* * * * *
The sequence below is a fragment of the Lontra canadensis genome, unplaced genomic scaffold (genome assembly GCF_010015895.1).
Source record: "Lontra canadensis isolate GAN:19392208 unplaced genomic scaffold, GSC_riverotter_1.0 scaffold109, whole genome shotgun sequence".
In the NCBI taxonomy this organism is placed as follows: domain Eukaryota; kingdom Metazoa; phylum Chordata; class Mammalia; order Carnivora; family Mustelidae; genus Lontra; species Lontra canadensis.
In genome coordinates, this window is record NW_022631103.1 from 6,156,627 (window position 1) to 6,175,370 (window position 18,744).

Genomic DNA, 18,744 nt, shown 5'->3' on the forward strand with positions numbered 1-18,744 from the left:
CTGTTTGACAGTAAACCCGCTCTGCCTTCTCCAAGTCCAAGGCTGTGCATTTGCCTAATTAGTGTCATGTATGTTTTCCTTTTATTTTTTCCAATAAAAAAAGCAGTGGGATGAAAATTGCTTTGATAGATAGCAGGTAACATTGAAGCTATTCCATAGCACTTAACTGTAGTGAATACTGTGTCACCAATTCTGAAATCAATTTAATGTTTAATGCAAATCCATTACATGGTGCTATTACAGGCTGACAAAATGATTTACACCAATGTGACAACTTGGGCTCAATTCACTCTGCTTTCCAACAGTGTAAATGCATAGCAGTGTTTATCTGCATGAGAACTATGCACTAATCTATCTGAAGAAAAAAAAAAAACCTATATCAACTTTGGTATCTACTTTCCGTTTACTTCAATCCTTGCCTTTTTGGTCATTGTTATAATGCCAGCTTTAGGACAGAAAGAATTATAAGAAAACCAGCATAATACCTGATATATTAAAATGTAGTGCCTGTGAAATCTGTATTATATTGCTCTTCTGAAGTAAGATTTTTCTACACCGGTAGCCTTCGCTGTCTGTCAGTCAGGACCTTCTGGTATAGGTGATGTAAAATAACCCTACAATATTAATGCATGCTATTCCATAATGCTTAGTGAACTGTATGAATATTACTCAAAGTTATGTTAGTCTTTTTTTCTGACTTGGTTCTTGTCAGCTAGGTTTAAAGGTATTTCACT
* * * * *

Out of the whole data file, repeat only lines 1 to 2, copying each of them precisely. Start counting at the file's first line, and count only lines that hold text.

The sequence below is a fragment of the Lontra canadensis genome, unplaced genomic scaffold (genome assembly GCF_010015895.1).
Source record: "Lontra canadensis isolate GAN:19392208 unplaced genomic scaffold, GSC_riverotter_1.0 scaffold109, whole genome shotgun sequence".